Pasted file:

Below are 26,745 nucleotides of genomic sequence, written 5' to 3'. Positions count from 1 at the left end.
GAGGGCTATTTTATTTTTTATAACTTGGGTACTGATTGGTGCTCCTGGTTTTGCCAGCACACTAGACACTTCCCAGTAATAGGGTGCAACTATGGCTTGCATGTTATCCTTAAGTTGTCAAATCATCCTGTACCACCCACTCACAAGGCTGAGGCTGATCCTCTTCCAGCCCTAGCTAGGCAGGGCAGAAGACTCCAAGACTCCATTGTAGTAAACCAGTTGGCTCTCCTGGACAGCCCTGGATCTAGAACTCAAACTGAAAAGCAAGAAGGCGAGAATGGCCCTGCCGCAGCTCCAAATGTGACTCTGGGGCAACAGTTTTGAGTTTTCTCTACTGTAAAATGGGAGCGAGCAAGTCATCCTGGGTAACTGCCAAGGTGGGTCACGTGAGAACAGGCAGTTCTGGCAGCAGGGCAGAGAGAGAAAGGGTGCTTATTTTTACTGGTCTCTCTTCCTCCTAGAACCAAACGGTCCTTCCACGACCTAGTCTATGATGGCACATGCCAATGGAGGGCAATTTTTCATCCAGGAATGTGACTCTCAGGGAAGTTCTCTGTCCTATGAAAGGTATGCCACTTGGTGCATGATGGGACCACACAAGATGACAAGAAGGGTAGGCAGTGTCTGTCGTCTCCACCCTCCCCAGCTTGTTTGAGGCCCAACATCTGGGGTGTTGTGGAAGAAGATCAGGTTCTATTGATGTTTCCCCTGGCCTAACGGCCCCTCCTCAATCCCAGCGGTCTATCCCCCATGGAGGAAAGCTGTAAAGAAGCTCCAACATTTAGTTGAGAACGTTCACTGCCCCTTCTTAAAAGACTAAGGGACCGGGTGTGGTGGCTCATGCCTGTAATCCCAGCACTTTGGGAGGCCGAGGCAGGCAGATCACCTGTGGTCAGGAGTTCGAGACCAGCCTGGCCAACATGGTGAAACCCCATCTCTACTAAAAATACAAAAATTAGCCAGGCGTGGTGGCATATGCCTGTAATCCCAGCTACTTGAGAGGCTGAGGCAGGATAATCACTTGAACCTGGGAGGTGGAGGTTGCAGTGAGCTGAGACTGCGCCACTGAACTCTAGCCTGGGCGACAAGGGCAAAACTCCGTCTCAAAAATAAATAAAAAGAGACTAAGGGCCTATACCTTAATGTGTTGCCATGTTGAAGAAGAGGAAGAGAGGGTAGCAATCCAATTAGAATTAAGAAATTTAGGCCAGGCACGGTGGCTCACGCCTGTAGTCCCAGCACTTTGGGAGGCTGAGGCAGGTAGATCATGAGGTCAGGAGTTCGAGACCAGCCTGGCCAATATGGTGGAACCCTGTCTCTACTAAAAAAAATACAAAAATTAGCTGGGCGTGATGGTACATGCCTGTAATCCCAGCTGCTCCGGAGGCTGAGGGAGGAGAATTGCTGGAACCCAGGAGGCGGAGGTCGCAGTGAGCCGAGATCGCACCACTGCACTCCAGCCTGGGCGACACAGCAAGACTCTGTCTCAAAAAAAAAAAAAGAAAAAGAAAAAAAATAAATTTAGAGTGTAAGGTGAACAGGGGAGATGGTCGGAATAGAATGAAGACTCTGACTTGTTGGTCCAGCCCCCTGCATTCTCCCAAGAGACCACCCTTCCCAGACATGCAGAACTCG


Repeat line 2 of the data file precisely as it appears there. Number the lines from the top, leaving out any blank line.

GAGGGCTATTTTATTTTTTATAACTTGGGTACTGATTGGTGCTCCTGGTTTTGCCAGCACACTAGACACTTCCCAGTAATAGGGTGCAACTATGGCTTGCATGTTATCCTTAAGTTGTCAAATCATCCTGTACCACCCACTCACAAGGCTGAGGCTGATCCTCTTCCAGCCCTAGCTAGGCAGGGCAGAAGACTCCAAGACTCCATTGTAGTAAACCAGTTGGCTCTCCTGGACAGCCCTGGATCTAGAACTCAAACTGAAAAGCAAGAAGGCGAGAATGGCCCTGCCGCAGCTCCAAATGTGACTCTGGGGCAACAGTTTTGAGTTTTCTCTACTGTAAAATGGGAGCGAGCAAGTCATCCTGGGTAACTGCCAAGGTGGGTCACGTGAGAACAGGCAGTTCTGGCAGCAGGGCAGAGAGAGAAAGGGTGCTTATTTTTACTGGTCTCTCTTCCTCCTAGAACCAAACGGTCCTTCCACGACCTAGTCTATGATGGCACATGCCAATGGAGGGCAATTTTTCATCCAGGAATGTGACTCTCAGGGAAGTTCTCTGTCCTATGAAAGGTATGCCACTTGGTGCATGATGGGACCACACAAGATGACAAGAAGGGTAGGCAGTGTCTGTCGTCTCCACCCTCCCCAGCTTGTTTGAGGCCCAACATCTGGGGTGTTGTGGAAGAAGATCAGGTTCTATTGATGTTTCCCCTGGCCTAACGGCCCCTCCTCAATCCCAGCGGTCTATCCCCCATGGAGGAAAGCTGTAAAGAAGCTCCAACATTTAGTTGAGAACGTTCACTGCCCCTTCTTAAAAGACTAAGGGACCGGGTGTGGTGGCTCATGCCTGTAATCCCAGCACTTTGGGAGGCCGAGGCAGGCAGATCACCTGTGGTCAGGAGTTCGAGACCAGCCTGGCCAACATGGTGAAACCCCATCTCTACTAAAAATACAAAAATTAGCCAGGCGTGGTGGCATATGCCTGTAATCCCAGCTACTTGAGAGGCTGAGGCAGGATAATCACTTGAACCTGGGAGGTGGAGGTTGCAGTGAGCTGAGACTGCGCCACTGAACTCTAGCCTGGGCGACAAGGGCAAAACTCCGTCTCAAAAATAAATAAAAAGAGACTAAGGGCCTATACCTTAATGTGTTGCCATGTTGAAGAAGAGGAAGAGAGGGTAGCAATCCAATTAGAATTAAGAAATTTAGGCCAGGCACGGTGGCTCACGCCTGTAGTCCCAGCACTTTGGGAGGCTGAGGCAGGTAGATCATGAGGTCAGGAGTTCGAGACCAGCCTGGCCAATATGGTGGAACCCTGTCTCTACTAAAAAAAATACAAAAATTAGCTGGGCGTGATGGTACATGCCTGTAATCCCAGCTGCTCCGGAGGCTGAGGGAGGAGAATTGCTGGAACCCAGGAGGCGGAGGTCGCAGTGAGCCGAGATCGCACCACTGCACTCCAGCCTGGGCGACACAGCAAGACTCTGTCTCAAAAAAAAAAAAAGAAAAAGAAAAAAAATAAATTTAGAGTGTAAGGTGAACAGGGGAGATGGTCGGAATAGAATGAAGACTCTGACTTGTTGGTCCAGCCCCCTGCATTCTCCCAAGAGACCACCCTTCCCAGACATGCAGAACTCG